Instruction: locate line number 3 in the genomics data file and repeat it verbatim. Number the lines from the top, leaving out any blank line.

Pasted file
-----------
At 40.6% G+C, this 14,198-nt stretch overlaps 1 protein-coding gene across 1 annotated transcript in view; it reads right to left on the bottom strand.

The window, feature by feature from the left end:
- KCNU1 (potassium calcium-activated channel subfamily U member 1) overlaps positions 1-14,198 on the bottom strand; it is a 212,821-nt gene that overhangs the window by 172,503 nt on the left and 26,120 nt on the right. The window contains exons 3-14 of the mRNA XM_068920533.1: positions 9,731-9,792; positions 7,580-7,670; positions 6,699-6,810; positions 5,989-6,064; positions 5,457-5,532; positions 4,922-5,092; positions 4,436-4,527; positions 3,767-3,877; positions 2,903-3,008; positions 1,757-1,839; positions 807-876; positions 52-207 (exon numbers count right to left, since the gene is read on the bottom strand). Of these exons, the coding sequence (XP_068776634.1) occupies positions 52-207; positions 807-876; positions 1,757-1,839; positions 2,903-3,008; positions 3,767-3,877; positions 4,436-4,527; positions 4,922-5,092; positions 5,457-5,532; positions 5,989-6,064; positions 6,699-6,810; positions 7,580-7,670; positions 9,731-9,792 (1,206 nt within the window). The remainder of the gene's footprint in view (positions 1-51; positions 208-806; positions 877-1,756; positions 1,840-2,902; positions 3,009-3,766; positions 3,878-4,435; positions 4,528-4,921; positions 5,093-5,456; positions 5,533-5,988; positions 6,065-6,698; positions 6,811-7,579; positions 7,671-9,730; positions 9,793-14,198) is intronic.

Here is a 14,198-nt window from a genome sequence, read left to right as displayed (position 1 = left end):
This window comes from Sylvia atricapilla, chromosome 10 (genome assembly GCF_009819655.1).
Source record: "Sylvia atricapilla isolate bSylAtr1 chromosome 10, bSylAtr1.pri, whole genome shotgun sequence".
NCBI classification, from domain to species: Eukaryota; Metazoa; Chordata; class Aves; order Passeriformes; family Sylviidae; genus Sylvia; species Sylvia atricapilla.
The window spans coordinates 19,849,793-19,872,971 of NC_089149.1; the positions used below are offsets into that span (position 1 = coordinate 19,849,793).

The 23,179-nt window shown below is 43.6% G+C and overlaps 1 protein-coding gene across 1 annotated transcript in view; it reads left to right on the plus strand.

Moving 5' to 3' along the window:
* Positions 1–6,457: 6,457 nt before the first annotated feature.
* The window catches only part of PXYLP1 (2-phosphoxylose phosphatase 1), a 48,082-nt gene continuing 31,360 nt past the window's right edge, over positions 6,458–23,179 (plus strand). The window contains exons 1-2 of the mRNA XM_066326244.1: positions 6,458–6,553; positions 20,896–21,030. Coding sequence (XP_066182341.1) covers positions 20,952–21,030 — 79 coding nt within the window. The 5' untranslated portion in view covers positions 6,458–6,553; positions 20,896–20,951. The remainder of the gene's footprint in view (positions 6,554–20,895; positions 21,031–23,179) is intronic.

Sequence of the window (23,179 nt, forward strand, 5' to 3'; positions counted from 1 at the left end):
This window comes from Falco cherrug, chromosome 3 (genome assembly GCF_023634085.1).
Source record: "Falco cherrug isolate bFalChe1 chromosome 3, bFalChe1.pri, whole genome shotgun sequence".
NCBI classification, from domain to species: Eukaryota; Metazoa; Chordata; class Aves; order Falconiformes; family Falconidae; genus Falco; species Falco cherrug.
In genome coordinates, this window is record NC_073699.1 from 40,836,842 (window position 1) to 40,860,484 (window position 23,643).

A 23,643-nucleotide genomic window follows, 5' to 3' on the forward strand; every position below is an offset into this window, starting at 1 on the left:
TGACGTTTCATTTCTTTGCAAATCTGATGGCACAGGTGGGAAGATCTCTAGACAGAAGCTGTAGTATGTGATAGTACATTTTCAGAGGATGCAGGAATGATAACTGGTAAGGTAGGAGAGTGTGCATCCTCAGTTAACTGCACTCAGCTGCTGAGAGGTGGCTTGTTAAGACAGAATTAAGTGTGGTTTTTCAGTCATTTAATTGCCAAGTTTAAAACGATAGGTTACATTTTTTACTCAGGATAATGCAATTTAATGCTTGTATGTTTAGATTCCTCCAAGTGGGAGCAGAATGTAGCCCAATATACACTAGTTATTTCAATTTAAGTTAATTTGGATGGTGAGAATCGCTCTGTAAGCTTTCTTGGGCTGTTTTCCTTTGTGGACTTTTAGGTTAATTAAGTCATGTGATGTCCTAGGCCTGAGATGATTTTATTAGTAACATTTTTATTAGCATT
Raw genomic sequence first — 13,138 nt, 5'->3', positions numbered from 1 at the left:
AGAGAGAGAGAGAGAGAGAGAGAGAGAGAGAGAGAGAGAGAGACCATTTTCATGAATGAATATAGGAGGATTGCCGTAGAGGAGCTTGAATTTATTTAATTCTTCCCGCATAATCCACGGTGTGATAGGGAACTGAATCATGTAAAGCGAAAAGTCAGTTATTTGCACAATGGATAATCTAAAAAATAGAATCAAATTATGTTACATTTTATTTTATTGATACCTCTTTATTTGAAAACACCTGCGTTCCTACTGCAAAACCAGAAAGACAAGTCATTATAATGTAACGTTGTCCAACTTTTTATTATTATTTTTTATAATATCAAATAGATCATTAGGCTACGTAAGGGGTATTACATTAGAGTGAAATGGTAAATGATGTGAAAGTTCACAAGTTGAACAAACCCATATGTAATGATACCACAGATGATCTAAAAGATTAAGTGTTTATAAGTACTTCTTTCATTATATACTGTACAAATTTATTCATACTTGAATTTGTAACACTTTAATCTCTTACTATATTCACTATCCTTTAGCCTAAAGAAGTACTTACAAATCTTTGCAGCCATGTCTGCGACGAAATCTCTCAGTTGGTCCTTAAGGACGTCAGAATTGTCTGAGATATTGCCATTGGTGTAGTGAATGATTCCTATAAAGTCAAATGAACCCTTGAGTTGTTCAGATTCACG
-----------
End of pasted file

- KCNU1 (potassium calcium-activated channel subfamily U member 1) overlaps positions 1-14,198 on the bottom strand; it is a 212,821-nt gene that overhangs the window by 172,503 nt on the left and 26,120 nt on the right. The window contains exons 3-14 of the mRNA XM_068920533.1: positions 9,731-9,792; positions 7,580-7,670; positions 6,699-6,810; positions 5,989-6,064; positions 5,457-5,532; positions 4,922-5,092; positions 4,436-4,527; positions 3,767-3,877; positions 2,903-3,008; positions 1,757-1,839; positions 807-876; positions 52-207 (exon numbers count right to left, since the gene is read on the bottom strand). Of these exons, the coding sequence (XP_068776634.1) occupies positions 52-207; positions 807-876; positions 1,757-1,839; positions 2,903-3,008; positions 3,767-3,877; positions 4,436-4,527; positions 4,922-5,092; positions 5,457-5,532; positions 5,989-6,064; positions 6,699-6,810; positions 7,580-7,670; positions 9,731-9,792 (1,206 nt within the window). The remainder of the gene's footprint in view (positions 1-51; positions 208-806; positions 877-1,756; positions 1,840-2,902; positions 3,009-3,766; positions 3,878-4,435; positions 4,528-4,921; positions 5,093-5,456; positions 5,533-5,988; positions 6,065-6,698; positions 6,811-7,579; positions 7,671-9,730; positions 9,793-14,198) is intronic.